Paddle Steamers have found other uses - as hotels or youth hostels, drop-in-centres, conference venues and club houses. Uses can be many and varied, but the costs of maintaining a ship can be high, and without regular maintenance, the fabric of the ship can deteriorate.

Steamers with engines in-situ

Hotel Aquamarina
(Pamjaty Azina)

Budapest, Hungary

This former Russian river Volga paddle steamer, built in 1903, has been restored to act as a good-quality hotel moored on the Buda side of the Danube in the northers suburbs of Budapest, having been bought by the MINOL company in 2005. Originally called "Grand Duke Alexander Mihkailovich", she became "Kharkov" in 1917. In 1924 she became "Pamjaty Tovaritscha Azina". In 1950 it was substantially rebuilt and became "Pamjaty Azina". Withdrawn in 1991 it is believed to have been bought for use in Albania but this never materialised.


Steamers with machinery removed
Utting, Germany

Andechs (1907-1955) is preserved as a floating yacht club clubhouse at Utting on her home lake, Ammersee in Bavaria.

Compton Castle
Truro, UK

Former River Dart paddle steamer currently moored in the centre of the town of Truro in Cornwall on a tidal river. Currently out of use after various roles such as flower shop and cafeteria. Much changed from her original profile. Engines removed but surviving in the ownership of the Paddle Steamer Preservation Society


Motor Paddle Vessel (ex-Steamer) : Motor is situ

Geneva, Switzerland

Still able to move under her own power if needed
Renowned as the first major paddle steamer to be converted to diesel operation back in 1934 at the age of 38, the ship continued to serve on Lake Geneva for a further 39 years. She has served for many years as cultural and social centre for disadvantaged youth at Geneva. A major renovation is taking place at her usual quay in Geneva during 2011-2012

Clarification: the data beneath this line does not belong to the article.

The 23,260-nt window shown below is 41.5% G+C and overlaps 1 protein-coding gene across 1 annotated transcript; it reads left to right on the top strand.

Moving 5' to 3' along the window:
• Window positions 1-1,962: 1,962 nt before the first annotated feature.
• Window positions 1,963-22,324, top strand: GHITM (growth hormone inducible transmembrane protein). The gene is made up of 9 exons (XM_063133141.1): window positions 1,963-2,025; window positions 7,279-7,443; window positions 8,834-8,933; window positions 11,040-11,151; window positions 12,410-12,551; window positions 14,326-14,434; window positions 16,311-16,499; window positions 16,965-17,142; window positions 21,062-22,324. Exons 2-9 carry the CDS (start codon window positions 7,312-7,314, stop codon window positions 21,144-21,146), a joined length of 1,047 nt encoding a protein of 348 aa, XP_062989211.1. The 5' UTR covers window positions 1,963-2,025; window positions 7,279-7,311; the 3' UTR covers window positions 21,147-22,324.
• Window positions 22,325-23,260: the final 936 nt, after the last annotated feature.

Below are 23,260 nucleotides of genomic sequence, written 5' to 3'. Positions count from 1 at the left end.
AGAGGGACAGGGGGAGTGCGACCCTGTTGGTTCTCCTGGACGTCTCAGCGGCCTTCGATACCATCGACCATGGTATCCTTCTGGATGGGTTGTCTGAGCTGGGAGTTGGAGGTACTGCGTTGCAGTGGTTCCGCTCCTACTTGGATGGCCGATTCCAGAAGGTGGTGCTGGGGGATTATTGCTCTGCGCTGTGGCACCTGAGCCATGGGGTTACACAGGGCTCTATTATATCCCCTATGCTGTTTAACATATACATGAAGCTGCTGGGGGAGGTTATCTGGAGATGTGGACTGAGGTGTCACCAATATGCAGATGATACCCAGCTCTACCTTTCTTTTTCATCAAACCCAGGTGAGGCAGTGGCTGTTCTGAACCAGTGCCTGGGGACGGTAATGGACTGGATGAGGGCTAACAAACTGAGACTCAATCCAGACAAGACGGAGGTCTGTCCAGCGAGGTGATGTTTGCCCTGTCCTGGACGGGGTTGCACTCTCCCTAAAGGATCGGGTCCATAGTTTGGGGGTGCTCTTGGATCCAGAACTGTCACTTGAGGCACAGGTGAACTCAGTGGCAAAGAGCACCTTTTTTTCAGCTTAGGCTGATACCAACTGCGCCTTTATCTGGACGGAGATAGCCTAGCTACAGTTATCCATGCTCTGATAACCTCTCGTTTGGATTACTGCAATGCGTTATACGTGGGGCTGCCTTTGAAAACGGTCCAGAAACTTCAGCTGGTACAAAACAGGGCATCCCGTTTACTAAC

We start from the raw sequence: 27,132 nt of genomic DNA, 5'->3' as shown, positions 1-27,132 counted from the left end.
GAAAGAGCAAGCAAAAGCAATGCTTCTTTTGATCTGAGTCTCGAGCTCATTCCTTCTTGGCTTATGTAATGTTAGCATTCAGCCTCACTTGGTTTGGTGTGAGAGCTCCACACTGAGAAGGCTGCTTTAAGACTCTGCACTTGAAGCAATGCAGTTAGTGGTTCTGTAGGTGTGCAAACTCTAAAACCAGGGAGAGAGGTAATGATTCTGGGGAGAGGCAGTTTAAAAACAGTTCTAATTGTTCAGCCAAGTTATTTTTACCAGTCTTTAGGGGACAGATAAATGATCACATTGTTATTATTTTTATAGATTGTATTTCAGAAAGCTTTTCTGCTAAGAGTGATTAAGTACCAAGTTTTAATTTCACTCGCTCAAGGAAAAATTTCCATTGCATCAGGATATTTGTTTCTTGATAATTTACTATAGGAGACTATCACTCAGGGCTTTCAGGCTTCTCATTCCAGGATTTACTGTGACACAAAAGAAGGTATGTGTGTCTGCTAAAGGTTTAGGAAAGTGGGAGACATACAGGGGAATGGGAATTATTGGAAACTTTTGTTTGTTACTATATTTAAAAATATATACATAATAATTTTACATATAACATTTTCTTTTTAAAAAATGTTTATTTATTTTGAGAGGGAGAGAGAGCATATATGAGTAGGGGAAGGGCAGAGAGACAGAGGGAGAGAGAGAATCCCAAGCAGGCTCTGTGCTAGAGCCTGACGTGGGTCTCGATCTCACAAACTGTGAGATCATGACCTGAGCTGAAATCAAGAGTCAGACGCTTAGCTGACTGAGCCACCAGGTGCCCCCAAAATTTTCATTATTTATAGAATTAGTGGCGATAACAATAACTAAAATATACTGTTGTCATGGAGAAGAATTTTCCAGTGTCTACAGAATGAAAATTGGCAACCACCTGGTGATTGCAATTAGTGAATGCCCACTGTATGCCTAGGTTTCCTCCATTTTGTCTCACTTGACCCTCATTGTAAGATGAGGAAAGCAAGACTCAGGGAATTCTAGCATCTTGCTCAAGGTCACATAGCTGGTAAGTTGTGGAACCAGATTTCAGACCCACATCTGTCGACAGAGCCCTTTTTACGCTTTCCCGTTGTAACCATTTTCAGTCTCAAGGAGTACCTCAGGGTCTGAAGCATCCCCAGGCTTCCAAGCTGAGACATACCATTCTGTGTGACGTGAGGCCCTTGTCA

Built as motor paddlers

Dresden, Germany

Built in 1963 as part of the Dresden-based White Fleet's modernisation programme, the former "Karl Marx" was one of four diesel-electric paddlers built at Rosslau. In 1999, after many years laid up, she was renovated and opened as a youth hostel at Dresden-Neustadt, named "Koje" until closed in 2012. In late 2014 it was reported that she would be refurbished and reopen as Hotel Poppelmann

J F Bottger
Dresden, Germany 

Sister ship of Poppelmann and named "Friedrich Engels" until 1991, she is renovated and used by the CVJM (YMCA in English) as a youth hostel at Dresden-Neustadt

For Statically preserved side-wheelers in the rest of the world, click here

PRESERVED PADDLE TUGS (including those with secure futures and those "at risk")

Although no side-wheel steam* paddle tugs remain in operation, a remarkable number of these "working" boats survive. Closely linked with local trade and industry,they are poular candidates for preservation. Their generally smaller size helps to minimise the cost, but their public appeal is surely more limited than for a passenger steamer.....
* A number of motor powered side-wheel paddle tugs are believed to be in operation in Russia and the Ukraine

Click Here for more details of preserved paddle tugs 


It is more practical to preserve paddle steamer engines than the ships themselves. Many sets have found their way into museums of transport and technology. These showcase the engineering rather than the ships themselves, but they do "tell a story" as museums now require their exhibits to do, even if it is only part of the whole story.

Click here for more details of preserved Paddle Steamer Engines